What’s the difference between avoir and être?

Avoir vs. être

The verbs avoirto have and êtreto be are two of the most important verbs in the French language: they can be used alone as main verbs or they can be used as auxiliary verbs to form the French compound tenses.

Read on to see the conjugation of these two verbs, then master the difference between avoir and être as auxiliary verbs. At the end, you can put your knowledge to the test in the free exercises.

How to conjugate avoir and être



présentimparfaitpassé simplefutur simple
j’ ai avais eus aurai
tu as avais eus auras
il a avait eut aura
nous avons avions eûmes aurons
vous avez aviez eûtes aurez
ils ont avaient eurent auront
présentimparfaitpassé simplefutur simple
je/j’ suis étais fus serai
tu es étais fus seras
il est était fut sera
nous sommes étions fûmes serons
vous êtes étiez fûtes serez
ils sont étaient furent seront

When to use avoir and être as main verbs

We use avoir as a main verb in the following cases:

  • to express ownership or possession
    Il a une voiture.He has a car.
  • to describe a condition or state that refers to a noun
    J’ai le temps.I have the time.
    Tu as une soeur.You have a sister
  • to talk about age
    J’ai 23 ans.I am 23 years old.

We use être as a main verb in the following cases:

  • with adjectives
    Tu es sympa.You are nice.
  • to identify things/people (description, nationality, professions, …)
    C’est Laura. Elle est française. Elle est professeur.This is Laura. She is French. She is a teacher.
  • for dates and times
    Aujourd’hui on est le 20 août. Il est 9 heures.Today is August 20th. It is 9 o’clock.

When to use avoir and être as auxiliary verbs

Avoir and être are used as auxiliary verbs to conjugate the compound tenses: le passé composé, le passé antérieur, le plus-que-parfait and le futur antérieur. Having trouble deciding which verb to use as your auxiliary? Read on to learn the difference between avoir and être.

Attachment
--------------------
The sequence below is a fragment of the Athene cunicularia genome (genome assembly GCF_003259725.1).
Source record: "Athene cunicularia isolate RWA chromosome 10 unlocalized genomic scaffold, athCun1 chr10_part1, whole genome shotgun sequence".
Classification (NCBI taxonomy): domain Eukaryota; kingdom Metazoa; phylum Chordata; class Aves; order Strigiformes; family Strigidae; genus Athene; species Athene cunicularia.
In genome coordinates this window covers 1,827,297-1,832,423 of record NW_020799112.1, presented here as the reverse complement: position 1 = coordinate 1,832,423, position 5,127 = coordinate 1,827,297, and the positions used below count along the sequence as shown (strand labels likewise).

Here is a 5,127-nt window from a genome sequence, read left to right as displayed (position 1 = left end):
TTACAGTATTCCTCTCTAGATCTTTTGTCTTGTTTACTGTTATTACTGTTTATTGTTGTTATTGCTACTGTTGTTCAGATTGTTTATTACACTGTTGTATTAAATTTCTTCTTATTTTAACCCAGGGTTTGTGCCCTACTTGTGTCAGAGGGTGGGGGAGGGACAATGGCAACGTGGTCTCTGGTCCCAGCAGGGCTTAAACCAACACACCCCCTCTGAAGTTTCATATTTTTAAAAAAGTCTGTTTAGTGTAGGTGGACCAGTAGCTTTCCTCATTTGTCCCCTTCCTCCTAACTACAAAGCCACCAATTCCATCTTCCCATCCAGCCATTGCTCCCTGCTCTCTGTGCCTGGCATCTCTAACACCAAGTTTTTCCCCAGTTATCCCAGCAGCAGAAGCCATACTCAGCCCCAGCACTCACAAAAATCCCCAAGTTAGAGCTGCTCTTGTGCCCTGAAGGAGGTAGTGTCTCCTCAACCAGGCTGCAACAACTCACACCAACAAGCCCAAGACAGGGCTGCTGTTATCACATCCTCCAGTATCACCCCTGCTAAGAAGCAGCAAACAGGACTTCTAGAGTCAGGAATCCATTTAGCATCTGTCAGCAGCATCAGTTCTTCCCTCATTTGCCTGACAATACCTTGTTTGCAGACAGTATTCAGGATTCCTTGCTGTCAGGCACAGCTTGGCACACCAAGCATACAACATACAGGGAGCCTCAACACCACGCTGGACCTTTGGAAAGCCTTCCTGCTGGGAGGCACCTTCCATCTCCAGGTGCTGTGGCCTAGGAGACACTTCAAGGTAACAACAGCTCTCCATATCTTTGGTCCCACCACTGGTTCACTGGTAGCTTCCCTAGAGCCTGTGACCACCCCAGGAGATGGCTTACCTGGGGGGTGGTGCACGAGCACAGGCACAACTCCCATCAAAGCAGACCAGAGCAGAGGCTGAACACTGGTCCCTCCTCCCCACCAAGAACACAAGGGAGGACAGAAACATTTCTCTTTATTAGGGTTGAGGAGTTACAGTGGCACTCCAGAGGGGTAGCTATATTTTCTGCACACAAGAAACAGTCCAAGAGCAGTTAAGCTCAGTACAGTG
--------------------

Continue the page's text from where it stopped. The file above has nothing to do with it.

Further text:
Generally speaking, most verbs use avoir an an auxiliary verb in the compound tenses:

  • all transitive verbs (verbs that are followed by a direct object)
    Il a mis la table.He set the table.
  • when the verbs avoir and être are also used as main verbs
    Elle a eu un vélo.She had a bicycle.
    Elle a été malade.She was sick.


We use être as an auxiliary verb in the following cases:

  • for all reflexive verbs
    Je me suis trompé.I was mistaken.
  • in passive sentences
    Le vélo est réparé par Xavier.The bicycle is being repaired by Xavier.
  • for the following verbs of movement and their derivatives when they are used without a direct object: naître/mourirto be born/to die, aller/venirto go/to come, monter/descendreto go up/to go down, arriver/partirto arrive/to leave, entrer/sortirto enter/to go out, apparaîtreto appear, resterto stay, retournerto return, tomberto fall
    Il est monté.He went up.
    but: Il a monté le paquet.He brought the parcel up.
    monter takes the direct object le paquet

Remembering which verbs take être as their auxiliary

If you’re having trouble keeping track of which verbs take être as their auxiliary in the compound tenses, our good friends DR & MRS VANDERTRAMP can help:

D … devenirbecome
R … resterstay

& … apparaîtreappear

M … montergo up
R … revenircome back
S … sortirgo out

V … venircome
A … allergo
N … naîtrebe born
D … descendrego down
E … entrerenter
R … resterstay
T … tomberfall
R … retournerreturn
A … arriverarrive
M … mourirdie
P … partirleave

Alternatively, it can be helpful to consider the verbs in terms of (mostly) opposite pairs using the mnemonic ADVENT:

Aarriver - partirarrive - leave
Ddescendre - montergo down - go up
Vvenir - allercome - go
Eentrer - sortirenter - leave
Nnaître - mourirbe born - die
Ttomber - retournerfall - return
Qu’est ce qui reste?resterstay